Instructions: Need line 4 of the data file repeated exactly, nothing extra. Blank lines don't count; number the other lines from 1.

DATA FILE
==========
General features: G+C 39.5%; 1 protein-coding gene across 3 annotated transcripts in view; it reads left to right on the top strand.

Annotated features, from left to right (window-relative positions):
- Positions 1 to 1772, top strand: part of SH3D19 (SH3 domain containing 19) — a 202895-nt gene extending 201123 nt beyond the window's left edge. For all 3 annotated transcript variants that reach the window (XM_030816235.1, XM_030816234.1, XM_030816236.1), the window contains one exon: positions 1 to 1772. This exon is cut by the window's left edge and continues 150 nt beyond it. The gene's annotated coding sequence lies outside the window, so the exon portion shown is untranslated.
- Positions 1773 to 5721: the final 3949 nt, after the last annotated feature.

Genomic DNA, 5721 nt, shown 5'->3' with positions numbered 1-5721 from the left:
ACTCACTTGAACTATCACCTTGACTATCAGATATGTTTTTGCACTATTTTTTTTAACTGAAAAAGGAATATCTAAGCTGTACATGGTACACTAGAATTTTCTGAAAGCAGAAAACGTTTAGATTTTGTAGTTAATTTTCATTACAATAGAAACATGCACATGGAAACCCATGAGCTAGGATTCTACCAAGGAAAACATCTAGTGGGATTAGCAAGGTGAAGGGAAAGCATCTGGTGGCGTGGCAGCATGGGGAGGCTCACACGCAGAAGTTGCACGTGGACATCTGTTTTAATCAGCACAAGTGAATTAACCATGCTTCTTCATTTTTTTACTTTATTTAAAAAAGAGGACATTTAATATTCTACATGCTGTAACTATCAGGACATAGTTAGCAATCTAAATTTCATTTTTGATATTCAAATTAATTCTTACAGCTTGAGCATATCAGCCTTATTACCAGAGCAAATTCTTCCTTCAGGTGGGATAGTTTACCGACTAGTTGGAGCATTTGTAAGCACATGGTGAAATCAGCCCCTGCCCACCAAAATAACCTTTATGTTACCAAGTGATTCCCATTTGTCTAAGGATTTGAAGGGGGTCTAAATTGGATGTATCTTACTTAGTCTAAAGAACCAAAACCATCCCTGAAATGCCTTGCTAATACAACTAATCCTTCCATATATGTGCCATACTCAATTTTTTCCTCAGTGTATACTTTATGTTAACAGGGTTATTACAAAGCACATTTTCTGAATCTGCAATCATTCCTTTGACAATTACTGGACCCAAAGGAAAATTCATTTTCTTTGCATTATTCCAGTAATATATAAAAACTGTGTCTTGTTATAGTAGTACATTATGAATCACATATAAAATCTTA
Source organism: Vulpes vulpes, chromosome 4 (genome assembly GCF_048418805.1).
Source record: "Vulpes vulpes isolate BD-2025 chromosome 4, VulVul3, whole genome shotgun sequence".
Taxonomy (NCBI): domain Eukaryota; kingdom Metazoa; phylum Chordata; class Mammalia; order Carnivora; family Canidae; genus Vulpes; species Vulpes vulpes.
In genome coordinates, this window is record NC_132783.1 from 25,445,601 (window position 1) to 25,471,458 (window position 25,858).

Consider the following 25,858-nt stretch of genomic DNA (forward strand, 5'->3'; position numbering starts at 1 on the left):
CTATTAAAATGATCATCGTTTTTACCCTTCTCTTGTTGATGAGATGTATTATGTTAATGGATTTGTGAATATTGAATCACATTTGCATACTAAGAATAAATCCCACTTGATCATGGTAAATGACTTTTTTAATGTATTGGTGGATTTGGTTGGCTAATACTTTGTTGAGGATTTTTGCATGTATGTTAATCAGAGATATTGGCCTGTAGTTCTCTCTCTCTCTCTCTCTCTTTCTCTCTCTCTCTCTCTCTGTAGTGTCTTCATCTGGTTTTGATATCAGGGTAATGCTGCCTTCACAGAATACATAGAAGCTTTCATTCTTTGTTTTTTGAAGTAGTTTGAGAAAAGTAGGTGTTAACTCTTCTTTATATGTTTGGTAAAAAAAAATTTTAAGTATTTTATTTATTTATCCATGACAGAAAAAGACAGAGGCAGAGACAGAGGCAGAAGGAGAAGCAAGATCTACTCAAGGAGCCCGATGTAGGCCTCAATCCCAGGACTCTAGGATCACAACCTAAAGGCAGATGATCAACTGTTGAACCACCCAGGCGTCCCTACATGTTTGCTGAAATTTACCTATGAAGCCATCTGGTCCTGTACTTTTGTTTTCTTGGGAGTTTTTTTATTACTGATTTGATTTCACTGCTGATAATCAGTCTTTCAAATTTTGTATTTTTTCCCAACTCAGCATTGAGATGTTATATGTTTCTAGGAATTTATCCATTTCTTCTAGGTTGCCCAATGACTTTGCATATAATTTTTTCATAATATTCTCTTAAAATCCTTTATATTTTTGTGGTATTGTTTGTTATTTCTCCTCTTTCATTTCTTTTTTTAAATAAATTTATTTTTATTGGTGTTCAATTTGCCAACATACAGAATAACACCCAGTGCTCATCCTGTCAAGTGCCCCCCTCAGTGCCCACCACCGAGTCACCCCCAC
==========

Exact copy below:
- Positions 1773 to 5721: the final 3949 nt, after the last annotated feature.